HTML Elements: <script>

By: Dusty Arlia
Published on August 1, 2012
Last Updated on Thursday, July 16, 2015 at 9:38 PM
Total Updates: 8

The <script> tag itself is HTML. It acts like a container which holds the script code. There are a couple different types of scripts. Within the <script> tag, you can specify the format and the type of script using the type attribute. For example, here's a <script> tag with the type attribute:

<script type="text/javascript">

text indicates the format, which in this case is just plain text. javascript indicates the type of script that follows. The browser will send the code following this <script> tag to the JavaScript interpreter.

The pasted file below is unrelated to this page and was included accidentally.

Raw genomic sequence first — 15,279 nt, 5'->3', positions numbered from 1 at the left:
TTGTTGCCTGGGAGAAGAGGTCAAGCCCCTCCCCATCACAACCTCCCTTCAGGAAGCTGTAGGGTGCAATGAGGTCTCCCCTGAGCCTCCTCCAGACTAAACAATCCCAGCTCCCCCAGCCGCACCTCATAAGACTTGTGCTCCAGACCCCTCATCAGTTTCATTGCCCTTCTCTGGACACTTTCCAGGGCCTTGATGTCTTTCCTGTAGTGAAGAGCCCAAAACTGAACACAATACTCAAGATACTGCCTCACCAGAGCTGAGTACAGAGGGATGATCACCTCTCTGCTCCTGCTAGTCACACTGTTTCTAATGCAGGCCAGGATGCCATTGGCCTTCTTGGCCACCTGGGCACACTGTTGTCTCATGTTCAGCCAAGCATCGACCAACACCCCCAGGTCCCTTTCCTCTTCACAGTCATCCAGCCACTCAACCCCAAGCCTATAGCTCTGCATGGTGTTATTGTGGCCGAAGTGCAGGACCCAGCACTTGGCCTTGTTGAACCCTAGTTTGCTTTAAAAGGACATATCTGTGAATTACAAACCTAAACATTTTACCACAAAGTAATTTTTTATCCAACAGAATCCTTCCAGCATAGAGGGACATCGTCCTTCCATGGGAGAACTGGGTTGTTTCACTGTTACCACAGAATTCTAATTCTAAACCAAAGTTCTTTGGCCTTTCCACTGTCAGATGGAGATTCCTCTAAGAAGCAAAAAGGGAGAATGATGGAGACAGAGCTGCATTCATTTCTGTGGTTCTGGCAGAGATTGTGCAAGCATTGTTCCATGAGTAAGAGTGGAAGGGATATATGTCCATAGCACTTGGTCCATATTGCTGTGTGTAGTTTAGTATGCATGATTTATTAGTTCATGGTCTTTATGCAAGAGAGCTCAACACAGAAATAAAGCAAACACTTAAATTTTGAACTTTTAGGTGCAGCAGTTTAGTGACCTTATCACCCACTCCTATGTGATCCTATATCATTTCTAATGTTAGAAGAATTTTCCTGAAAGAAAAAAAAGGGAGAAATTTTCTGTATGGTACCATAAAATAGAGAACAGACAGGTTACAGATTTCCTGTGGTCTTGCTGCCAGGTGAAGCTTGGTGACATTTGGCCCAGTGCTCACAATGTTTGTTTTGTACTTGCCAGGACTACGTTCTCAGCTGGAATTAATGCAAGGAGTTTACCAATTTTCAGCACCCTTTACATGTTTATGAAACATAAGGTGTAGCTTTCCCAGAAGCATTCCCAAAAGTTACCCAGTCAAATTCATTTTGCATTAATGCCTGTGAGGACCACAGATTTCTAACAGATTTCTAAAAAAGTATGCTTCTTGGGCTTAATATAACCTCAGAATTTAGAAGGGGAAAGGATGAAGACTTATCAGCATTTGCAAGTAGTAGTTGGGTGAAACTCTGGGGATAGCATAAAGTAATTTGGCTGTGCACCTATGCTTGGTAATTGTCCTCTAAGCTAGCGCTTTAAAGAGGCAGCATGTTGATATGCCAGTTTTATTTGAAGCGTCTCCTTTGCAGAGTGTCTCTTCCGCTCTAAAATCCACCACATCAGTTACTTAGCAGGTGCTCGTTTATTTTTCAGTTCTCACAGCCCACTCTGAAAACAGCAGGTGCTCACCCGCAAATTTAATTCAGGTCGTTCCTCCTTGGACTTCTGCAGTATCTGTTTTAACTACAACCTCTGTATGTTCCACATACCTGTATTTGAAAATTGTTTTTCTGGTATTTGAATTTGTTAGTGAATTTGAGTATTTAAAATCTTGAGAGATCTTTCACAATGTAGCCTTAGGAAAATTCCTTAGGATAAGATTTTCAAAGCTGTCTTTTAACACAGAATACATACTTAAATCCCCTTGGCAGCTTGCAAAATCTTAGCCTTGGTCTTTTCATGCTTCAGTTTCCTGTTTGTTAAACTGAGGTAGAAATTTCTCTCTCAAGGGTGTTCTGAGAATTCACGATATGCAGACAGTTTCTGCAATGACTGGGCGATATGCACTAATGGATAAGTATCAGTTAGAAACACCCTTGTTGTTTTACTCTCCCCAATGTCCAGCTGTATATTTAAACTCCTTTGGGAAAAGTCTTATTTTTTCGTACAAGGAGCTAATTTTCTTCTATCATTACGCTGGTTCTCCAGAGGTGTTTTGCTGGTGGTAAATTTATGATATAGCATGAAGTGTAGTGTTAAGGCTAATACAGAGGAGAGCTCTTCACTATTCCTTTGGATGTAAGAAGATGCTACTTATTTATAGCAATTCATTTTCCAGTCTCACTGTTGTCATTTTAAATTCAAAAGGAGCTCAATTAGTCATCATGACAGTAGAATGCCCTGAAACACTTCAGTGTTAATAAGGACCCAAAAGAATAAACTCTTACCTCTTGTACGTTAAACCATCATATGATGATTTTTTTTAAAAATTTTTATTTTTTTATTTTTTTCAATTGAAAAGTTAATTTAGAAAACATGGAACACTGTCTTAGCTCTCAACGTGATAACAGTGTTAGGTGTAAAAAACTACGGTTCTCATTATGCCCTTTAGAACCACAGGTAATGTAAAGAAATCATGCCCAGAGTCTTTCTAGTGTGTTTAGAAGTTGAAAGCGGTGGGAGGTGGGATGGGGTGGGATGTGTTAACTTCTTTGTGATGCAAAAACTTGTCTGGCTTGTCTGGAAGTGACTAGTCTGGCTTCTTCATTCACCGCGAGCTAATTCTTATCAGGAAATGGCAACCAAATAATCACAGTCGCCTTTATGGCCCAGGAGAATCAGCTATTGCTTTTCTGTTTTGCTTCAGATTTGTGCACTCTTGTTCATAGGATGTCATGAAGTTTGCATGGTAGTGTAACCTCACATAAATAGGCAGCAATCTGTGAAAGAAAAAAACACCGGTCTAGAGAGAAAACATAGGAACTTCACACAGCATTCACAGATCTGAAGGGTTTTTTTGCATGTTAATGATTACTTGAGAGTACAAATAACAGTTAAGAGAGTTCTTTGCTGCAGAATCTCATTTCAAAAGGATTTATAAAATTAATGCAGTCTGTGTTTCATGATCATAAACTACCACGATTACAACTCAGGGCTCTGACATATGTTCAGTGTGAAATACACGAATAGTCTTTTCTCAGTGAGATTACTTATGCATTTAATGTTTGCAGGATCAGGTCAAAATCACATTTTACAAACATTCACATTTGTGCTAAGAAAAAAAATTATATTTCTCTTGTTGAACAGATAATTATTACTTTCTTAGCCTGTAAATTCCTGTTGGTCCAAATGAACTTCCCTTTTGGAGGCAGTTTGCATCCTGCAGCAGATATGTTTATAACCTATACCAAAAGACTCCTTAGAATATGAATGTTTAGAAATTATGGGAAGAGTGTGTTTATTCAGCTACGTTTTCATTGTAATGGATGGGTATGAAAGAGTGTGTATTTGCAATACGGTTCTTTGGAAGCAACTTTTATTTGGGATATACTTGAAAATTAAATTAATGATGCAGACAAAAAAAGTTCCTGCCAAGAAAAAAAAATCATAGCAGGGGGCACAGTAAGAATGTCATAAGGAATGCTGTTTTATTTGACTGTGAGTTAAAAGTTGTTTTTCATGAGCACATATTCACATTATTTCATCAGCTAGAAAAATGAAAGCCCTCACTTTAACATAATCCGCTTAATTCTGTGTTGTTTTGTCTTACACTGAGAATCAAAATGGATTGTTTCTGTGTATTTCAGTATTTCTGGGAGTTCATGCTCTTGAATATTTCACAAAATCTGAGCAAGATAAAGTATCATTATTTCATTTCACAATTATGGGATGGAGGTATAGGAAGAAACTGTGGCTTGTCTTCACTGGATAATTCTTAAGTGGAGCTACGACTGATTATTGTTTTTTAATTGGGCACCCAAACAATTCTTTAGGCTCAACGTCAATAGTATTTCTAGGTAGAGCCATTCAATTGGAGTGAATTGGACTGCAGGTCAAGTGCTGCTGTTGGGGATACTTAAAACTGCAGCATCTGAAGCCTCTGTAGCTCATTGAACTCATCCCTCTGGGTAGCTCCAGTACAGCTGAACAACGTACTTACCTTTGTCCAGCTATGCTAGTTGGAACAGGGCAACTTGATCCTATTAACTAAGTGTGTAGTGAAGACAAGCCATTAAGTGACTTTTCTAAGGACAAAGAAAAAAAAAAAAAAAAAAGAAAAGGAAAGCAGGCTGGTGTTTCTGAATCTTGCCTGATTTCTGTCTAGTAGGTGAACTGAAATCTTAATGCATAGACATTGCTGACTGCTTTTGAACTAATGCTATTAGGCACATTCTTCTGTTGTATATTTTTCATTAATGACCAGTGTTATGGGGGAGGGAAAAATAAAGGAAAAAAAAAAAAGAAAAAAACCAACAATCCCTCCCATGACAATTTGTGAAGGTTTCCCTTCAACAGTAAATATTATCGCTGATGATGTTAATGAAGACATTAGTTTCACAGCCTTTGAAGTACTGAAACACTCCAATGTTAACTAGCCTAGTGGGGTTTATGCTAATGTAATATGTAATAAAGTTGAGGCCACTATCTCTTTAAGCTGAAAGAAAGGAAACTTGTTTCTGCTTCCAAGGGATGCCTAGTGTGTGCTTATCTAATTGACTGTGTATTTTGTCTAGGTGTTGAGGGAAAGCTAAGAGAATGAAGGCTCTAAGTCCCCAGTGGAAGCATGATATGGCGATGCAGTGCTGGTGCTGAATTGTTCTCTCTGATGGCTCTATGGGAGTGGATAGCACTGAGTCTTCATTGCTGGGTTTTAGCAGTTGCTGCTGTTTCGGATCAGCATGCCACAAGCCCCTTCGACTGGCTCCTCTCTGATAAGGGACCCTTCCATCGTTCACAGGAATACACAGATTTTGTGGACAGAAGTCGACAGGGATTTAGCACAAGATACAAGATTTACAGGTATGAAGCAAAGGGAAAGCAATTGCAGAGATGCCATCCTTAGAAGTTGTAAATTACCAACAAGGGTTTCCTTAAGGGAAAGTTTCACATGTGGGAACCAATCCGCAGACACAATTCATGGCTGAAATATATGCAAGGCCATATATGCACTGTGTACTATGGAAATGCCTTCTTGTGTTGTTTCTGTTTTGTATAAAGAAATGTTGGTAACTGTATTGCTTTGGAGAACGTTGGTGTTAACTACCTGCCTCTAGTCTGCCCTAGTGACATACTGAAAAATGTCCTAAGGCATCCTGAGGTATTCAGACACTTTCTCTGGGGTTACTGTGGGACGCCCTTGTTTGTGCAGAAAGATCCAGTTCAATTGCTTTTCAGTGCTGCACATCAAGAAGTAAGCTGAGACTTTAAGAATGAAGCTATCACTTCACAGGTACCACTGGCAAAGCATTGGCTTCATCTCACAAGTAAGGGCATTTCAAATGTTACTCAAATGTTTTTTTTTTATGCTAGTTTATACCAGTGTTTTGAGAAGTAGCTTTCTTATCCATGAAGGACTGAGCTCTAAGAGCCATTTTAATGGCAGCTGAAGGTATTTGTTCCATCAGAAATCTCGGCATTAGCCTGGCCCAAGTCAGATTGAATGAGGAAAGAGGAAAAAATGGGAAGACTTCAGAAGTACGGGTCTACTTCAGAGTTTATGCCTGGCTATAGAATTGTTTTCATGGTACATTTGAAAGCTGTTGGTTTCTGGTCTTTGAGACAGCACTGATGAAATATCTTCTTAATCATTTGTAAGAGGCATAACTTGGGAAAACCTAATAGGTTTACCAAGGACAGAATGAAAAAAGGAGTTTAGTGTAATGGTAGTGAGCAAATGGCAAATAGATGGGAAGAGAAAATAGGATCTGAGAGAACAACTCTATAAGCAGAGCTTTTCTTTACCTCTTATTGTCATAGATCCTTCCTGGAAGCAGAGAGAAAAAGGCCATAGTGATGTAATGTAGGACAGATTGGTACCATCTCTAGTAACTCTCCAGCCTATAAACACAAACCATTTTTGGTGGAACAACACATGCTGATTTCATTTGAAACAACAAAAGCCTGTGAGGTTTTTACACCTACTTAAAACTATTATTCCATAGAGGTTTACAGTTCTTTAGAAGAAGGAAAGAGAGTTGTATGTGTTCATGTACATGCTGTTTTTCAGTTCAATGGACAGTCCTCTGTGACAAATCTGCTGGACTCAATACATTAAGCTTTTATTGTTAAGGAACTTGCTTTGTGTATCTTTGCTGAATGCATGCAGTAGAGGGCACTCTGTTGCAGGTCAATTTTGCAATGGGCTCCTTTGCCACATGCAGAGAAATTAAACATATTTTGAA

The most popular type of script on the internet is JavaScript. When the browser sees the opening script tag (<script>) it knows that some sort of script is coming. You need to let the browser know that the script is JavaScript with the type attribute.


With HTML5, the default script format is JavaScript. So you don't have to include the type attribute if you're using HTML5. You can also choose to leave out the type attribute in HTML 4.01 and XHTML1.0 and the script will run the same. The problem with these two standards is that the page will not validate properly without this attribute.

When the browser sees the closing script tag (</script>), it knows it's reached the end of the JavaScript program and to start rendering HTML again.

You can insert JavaScript into your HTML document in different locations including both the <head> and <body> sections. You are also able to include multiple <script> tags.